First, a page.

Benefits of Living Unplugged

By Trent Cummings

You already know how it goes. You might’ve been playing catch in the parking lot with friends. Or maybe you were updating that Snap Story, drunk in the club at 1:30 am? Perhaps scrolling through IG filters over the toilet? Yea idiot, I’m talking to you, the victim of an avoidable momentary lapse in personal judgment that results in the early demise of your phone. Hope that Sepia filter was worth it.

But I’m not here to make fun of you, I’m here to sympathize and maybe even provide you with your daily dose of optimism. You see, while I’m not a serial mobile device murderer, I have had the misfortune of breaking a couple of phones over the years. And as someone who has been paying for their own phone and cellular service since I was 15 (no family plans for ya boy), each time it happens is a pretty big deal. 

That is, until that time I decided it wasn’t. Late in November of 2014, my phone decided it’d be cool to commit suicide. No lie, I swear it dove out of my pocket and onto the pavement. It was one of those moments where you pick up your beloved people-talker and say “Ok, awesome, cool, I know you’re broken… but just how broken are you?” Let me tell you, the thing was finished. I could’ve tossed it in a blender and it might have come out looking better. But here’s the kicker – instead of freaking out and wondering how soon I would need/could get a new phone, I instead decided to see how long I could last without one. 

How long did I last? Nine months. Was it an inconvenience? Oh, absolutely. But I also benefitted from the experience. How? Lemme ‘splain.

Benefit #1: Strengthening of Time Management Skills

“Stop all your blood clot cryin', I was flyin’ made it to school with barely 'nuff time to sign in. Yeah I hear the alarm, yeah I hear ya mom, yeah yeah, I don't wan' be broke when I'm 31…” – [The Old] Kanye

I’ll come clean. My time management skills used to be… we’ll go with subpar. I was never the guy that would say, “Yea, I’m like, 5 minutes out in the Uber” when I was really around 1 hour away and still in the shower. But I also can’t tell you how many times my mom drove off and made me walk home in middle school because I was, “pussyfooting around with those hardheaded friends of mine.” 

Losing my phone meant I HAD to be punctual. My only forms of mobile communication were email, iMessage on my iPod Touch, or messaging apps such as GroupMe that could be utilized through a Wi-fi connection. If I told someone I’d meet them at a certain time, I made sure to be there at that time, otherwise I had no way of updating them on my whereabouts and I’d likely miss my appointment, get left behind by friends, etc. Yes, nine months was a long time to keep this up, but it had a positive impact on both my personal and professional life, as I’m rarely tardy for anything anymore.  

Benefit #2: Filtering Incoming Communication

“Can you hear me now?”             … lol na.

You know when you give your number out to someone and immediately regret the decision because they blow up your set? You sit there looking at the messages pouring in like, “On everything this person has zero friends.” Well without a phone… yea, you get it.

On the other hand, if the friends you already have an established relationship with continue to reach out to link up while you’re phoneless, they’re some real ones. Keep ‘em around. While at times it may be frustrating not having a cell, it’s likely equally frustrating for everyone on the opposite end of the line trying to get in touch with you.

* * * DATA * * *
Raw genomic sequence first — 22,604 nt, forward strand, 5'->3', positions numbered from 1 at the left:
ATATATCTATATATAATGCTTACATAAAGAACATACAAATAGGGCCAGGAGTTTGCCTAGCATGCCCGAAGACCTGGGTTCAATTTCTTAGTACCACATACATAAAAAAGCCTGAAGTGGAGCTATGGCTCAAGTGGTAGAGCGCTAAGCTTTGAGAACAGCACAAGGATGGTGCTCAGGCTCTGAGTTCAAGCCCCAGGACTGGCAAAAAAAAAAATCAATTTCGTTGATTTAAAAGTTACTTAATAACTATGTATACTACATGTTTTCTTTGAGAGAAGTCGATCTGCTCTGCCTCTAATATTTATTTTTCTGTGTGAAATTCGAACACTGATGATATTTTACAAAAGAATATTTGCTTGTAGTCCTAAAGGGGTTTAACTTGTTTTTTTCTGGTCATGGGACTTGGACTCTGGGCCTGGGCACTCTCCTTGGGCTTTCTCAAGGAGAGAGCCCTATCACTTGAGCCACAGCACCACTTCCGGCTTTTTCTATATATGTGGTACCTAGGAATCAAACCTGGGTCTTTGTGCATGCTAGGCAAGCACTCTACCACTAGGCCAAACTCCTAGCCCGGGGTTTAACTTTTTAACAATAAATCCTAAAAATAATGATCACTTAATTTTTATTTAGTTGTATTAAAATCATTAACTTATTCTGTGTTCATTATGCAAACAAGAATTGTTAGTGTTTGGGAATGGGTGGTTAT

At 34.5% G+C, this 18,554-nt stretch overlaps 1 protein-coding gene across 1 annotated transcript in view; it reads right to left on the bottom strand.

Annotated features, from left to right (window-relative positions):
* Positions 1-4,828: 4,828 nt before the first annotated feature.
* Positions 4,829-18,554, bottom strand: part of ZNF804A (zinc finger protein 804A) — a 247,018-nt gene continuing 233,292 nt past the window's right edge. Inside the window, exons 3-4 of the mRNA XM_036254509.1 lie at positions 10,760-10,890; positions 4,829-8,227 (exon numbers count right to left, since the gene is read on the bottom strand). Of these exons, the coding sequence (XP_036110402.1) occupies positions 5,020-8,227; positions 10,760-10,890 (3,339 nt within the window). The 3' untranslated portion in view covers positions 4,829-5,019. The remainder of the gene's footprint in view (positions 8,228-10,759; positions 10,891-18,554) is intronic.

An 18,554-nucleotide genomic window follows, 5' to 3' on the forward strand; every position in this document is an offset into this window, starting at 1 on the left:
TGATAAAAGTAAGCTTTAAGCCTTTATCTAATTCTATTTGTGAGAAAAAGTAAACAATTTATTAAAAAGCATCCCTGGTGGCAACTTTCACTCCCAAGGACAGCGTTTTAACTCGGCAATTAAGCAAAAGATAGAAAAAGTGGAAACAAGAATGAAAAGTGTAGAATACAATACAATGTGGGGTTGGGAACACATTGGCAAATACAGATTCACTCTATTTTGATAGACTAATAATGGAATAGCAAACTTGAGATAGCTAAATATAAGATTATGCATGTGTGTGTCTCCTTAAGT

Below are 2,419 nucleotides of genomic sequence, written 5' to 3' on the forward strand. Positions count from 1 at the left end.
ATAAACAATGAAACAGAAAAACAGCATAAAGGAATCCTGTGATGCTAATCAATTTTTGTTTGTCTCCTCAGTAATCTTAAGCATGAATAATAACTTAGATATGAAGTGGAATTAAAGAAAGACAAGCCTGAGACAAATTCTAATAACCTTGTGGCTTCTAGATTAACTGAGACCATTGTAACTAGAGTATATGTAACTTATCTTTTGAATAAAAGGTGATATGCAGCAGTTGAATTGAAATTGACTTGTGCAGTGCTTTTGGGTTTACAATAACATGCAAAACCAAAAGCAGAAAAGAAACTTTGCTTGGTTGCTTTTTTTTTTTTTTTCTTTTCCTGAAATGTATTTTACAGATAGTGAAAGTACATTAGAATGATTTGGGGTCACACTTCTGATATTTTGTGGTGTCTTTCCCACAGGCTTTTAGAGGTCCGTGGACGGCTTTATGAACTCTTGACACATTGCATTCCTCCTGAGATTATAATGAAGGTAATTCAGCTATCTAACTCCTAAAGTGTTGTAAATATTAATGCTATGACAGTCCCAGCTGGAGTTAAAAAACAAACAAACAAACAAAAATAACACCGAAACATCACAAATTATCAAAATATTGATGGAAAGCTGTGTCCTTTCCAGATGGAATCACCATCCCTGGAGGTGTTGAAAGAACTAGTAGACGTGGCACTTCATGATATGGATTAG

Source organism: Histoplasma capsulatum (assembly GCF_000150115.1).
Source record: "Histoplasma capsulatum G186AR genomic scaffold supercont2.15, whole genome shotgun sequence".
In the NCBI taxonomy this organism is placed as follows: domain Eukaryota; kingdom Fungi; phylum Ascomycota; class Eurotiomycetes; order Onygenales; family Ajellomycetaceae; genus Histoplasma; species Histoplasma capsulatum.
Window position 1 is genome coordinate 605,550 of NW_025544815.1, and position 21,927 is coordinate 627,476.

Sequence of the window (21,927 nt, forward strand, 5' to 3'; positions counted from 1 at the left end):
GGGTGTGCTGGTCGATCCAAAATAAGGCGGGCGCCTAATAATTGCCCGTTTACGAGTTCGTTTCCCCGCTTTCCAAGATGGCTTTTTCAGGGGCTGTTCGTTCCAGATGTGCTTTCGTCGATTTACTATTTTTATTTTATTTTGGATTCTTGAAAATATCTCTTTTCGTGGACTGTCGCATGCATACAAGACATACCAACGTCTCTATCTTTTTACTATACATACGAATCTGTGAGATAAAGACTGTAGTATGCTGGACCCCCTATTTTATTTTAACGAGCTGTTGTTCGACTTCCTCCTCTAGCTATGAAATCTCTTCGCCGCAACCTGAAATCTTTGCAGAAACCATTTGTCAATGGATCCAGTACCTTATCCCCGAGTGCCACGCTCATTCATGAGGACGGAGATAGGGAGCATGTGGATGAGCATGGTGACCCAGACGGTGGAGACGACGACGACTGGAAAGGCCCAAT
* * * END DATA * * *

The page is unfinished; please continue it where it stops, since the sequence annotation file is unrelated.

Benefit #3: Become an Outgoing (But Realistic) Communicator

*walks up to friend mid-banger* “This. Meme. Tho.”

Wow, your friend just dropped a 30 second Snap Story update 5 minutes ago huh? You definitely have to watch it RIGHT NOW. Along with every Instagram update that has appeared since the last time you checked in, which was… also 5 minutes ago. You may not realize it, but in some way, shape, or form you’re likely addicted to social media and/or your mobile device. 

I for one drastically underestimated how often I used to use my phone as a crutch at social gatherings. I wasn’t necessarily anti-social, but I also wasn’t terribly engaging on a consistent basis. Once I lost my phone, I felt as though I’d been thrown out of my comfort zone since I no longer had the option of escaping to my haven of handheld entertainment. 

Sometimes getting lost in your phone is preferable, maybe even compulsory. I completely understand – your friend Susan’s pregame sucks, it’s not going to get any better because she just pulled out Twister and you aren’t 12, and now you have to watch her and all of her drunk friends trip over one another for 30 minutes until they decide not to go out.  Agreed, that’s not a great situation. But trust me, life is better on the outside. The humans standing around you at your pregame are way more interesting than you’ve given them the chance to be. Or maybe they’re not and you’ll have the awareness to realize you just need to dip out and find some new friends. 

Hold this L Susan. 

In conclusion, try not to break/lose your phone. When you do, remember it isn’t the end of the world. If you’re a student, it may be interesting to replicate my experiment for a couple of weeks. If you’re a member of the “real world” workforce, maybe not so much; being a spotty communicator will be detrimental to your professional image. But at least take the time to unplug every once in a while – you never know, you may learn a thing or two about yourself.


Photo Credit: Lee Chapman